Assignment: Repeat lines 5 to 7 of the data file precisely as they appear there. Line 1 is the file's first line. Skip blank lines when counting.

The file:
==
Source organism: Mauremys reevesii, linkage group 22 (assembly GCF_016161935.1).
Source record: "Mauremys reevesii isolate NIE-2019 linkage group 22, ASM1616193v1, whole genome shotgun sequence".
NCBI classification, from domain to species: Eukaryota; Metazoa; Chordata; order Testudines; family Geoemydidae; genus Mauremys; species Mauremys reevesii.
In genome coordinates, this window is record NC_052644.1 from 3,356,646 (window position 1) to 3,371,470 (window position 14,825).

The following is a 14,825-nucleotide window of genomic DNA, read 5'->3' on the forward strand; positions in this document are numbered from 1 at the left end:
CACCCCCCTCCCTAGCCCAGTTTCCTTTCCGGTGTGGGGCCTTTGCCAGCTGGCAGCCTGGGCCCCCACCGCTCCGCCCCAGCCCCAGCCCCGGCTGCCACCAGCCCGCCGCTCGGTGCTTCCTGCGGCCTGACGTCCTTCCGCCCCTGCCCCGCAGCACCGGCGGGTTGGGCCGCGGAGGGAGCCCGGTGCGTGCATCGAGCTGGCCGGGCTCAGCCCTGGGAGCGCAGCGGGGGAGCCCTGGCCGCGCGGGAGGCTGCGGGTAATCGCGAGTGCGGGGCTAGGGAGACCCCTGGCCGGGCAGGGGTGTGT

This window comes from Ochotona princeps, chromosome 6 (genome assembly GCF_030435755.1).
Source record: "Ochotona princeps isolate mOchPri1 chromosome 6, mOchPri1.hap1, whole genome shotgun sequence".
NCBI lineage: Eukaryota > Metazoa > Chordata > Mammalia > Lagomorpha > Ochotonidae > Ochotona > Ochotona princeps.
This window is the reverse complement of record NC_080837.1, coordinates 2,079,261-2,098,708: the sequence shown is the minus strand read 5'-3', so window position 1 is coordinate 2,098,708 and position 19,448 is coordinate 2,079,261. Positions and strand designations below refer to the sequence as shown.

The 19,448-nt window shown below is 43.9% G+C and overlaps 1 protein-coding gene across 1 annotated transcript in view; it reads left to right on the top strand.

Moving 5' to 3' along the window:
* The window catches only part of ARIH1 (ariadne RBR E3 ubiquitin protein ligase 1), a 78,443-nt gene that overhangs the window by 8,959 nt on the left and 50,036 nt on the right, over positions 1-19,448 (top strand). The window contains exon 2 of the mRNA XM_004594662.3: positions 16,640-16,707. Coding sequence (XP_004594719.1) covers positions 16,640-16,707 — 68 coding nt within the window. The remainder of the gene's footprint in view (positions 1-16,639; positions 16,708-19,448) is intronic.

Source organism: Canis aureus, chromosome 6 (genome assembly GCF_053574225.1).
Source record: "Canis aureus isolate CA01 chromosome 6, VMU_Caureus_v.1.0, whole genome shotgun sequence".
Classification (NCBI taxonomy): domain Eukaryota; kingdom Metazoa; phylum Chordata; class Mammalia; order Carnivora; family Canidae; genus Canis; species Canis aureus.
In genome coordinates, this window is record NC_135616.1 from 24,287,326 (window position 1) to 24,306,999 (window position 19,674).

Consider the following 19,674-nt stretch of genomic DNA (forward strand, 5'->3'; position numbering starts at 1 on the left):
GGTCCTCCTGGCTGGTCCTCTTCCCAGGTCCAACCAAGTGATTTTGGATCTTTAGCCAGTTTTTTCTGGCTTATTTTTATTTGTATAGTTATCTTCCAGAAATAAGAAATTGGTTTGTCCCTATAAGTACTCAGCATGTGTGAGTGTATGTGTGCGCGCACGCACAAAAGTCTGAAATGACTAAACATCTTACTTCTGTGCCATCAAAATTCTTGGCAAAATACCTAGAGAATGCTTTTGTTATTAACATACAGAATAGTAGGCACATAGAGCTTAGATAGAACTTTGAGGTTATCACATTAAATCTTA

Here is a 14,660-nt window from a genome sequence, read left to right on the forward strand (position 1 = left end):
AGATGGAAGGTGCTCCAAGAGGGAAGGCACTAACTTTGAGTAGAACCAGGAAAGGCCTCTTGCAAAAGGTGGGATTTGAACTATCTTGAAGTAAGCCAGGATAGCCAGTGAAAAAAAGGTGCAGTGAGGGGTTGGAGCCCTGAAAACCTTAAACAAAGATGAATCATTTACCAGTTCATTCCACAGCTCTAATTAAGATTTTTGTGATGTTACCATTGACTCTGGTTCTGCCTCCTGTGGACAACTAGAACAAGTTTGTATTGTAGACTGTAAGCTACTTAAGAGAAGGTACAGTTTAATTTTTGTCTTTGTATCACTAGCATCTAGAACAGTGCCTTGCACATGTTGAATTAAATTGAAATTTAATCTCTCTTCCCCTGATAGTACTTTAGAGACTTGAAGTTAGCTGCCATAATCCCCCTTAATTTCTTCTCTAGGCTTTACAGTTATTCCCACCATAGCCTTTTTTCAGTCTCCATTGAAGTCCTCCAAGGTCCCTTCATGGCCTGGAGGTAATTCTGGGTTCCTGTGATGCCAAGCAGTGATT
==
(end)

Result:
The following is a 14,825-nucleotide window of genomic DNA, read 5'->3' on the forward strand; positions in this document are numbered from 1 at the left end:
CACCCCCCTCCCTAGCCCAGTTTCCTTTCCGGTGTGGGGCCTTTGCCAGCTGGCAGCCTGGGCCCCCACCGCTCCGCCCCAGCCCCAGCCCCGGCTGCCACCAGCCCGCCGCTCGGTGCTTCCTGCGGCCTGACGTCCTTCCGCCCCTGCCCCGCAGCACCGGCGGGTTGGGCCGCGGAGGGAGCCCGGTGCGTGCATCGAGCTGGCCGGGCTCAGCCCTGGGAGCGCAGCGGGGGAGCCCTGGCCGCGCGGGAGGCTGCGGGTAATCGCGAGTGCGGGGCTAGGGAGACCCCTGGCCGGGCAGGGGTGTGT

This window comes from Ochotona princeps, chromosome 6 (genome assembly GCF_030435755.1).